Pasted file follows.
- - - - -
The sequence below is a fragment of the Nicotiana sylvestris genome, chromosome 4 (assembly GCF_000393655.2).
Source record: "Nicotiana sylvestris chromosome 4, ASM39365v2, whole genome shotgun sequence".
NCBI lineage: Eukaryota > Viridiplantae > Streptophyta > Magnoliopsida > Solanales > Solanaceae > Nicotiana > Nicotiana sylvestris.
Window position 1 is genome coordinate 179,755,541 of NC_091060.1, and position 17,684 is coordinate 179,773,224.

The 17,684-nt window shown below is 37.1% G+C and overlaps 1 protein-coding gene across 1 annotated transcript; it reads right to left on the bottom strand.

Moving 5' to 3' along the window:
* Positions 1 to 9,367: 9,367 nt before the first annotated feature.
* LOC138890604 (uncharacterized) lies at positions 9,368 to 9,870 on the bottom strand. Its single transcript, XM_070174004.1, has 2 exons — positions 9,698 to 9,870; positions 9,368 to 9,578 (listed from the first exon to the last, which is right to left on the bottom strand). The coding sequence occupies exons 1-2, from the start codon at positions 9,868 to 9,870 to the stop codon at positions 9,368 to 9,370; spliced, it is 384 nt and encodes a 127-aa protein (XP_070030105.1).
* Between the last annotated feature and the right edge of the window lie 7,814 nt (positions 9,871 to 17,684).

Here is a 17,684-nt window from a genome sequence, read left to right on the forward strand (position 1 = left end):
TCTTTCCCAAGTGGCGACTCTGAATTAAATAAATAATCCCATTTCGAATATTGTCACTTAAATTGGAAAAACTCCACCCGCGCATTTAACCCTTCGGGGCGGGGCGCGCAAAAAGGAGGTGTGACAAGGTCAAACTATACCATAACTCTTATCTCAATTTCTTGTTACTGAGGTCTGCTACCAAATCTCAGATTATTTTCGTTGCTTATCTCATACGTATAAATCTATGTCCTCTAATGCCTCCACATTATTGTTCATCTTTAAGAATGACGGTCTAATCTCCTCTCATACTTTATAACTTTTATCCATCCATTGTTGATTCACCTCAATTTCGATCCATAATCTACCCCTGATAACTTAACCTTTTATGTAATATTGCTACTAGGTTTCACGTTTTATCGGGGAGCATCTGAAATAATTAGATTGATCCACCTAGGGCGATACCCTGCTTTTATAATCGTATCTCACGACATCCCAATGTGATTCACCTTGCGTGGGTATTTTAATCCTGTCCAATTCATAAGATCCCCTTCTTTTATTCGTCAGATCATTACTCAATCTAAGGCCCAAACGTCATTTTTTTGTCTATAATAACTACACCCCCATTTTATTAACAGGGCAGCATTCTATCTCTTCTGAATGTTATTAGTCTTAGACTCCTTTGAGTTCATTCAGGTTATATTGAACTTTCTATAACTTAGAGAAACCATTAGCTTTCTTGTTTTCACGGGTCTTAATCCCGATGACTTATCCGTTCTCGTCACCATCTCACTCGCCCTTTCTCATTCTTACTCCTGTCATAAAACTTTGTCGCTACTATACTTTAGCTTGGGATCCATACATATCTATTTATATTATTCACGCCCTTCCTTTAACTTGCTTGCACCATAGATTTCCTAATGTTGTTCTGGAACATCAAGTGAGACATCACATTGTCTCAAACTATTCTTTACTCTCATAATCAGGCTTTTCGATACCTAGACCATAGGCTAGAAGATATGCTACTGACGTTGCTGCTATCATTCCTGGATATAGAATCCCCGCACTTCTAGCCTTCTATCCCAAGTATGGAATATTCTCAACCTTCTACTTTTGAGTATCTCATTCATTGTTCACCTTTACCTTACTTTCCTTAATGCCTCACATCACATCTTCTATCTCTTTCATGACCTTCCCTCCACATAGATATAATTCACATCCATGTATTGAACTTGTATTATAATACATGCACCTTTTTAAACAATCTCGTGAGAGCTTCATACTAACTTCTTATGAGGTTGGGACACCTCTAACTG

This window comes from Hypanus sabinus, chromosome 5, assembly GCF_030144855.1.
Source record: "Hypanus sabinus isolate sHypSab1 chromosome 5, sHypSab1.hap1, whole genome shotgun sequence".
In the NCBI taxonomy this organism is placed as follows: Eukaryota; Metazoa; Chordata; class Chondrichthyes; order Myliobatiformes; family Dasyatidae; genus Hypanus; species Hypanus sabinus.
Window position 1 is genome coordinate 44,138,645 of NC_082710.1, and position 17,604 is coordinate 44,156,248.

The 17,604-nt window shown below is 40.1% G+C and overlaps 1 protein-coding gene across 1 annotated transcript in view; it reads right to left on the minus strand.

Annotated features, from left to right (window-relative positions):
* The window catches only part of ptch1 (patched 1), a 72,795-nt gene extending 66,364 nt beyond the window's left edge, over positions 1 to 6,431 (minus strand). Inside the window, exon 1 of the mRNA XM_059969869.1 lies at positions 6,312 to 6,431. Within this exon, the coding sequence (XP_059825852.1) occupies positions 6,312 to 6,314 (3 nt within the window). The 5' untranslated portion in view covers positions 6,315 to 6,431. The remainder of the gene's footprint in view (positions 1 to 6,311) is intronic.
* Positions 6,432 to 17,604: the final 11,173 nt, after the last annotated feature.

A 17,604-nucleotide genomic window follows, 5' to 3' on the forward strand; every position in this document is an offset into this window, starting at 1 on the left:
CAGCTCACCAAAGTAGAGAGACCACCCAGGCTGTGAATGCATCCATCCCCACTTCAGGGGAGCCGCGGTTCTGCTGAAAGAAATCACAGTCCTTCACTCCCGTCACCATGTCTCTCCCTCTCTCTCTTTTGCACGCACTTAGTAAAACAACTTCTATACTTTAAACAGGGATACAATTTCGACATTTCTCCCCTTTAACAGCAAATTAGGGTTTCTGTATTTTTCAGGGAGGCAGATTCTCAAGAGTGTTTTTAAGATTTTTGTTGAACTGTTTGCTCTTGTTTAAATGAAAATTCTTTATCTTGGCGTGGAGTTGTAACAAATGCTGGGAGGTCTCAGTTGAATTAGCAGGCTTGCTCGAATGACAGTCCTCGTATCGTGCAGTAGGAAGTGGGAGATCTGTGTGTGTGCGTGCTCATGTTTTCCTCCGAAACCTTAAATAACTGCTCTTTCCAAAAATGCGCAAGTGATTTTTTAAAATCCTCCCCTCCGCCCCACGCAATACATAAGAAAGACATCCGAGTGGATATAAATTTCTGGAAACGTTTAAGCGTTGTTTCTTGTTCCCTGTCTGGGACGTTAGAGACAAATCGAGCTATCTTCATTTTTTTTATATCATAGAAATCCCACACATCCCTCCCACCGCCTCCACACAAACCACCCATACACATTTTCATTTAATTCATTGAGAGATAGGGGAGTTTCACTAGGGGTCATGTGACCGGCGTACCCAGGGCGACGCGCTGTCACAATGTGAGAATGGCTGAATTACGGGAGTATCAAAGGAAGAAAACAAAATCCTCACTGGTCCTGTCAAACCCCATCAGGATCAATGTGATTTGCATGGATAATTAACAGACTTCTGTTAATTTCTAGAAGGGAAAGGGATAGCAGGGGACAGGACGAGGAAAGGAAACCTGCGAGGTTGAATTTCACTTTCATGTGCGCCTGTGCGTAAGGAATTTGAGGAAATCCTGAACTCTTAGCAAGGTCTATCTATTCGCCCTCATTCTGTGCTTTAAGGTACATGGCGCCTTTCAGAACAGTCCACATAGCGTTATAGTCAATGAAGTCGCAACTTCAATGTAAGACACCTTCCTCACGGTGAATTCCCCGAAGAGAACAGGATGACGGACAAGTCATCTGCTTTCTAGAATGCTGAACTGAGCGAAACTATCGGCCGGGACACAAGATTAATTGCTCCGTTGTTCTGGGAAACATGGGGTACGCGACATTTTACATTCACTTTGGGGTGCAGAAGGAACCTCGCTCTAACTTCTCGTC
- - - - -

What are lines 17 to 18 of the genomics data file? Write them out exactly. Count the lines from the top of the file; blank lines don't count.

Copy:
Annotated features, from left to right (window-relative positions):
* The window catches only part of ptch1 (patched 1), a 72,795-nt gene extending 66,364 nt beyond the window's left edge, over positions 1 to 6,431 (minus strand). Inside the window, exon 1 of the mRNA XM_059969869.1 lies at positions 6,312 to 6,431. Within this exon, the coding sequence (XP_059825852.1) occupies positions 6,312 to 6,314 (3 nt within the window). The 5' untranslated portion in view covers positions 6,315 to 6,431. The remainder of the gene's footprint in view (positions 1 to 6,311) is intronic.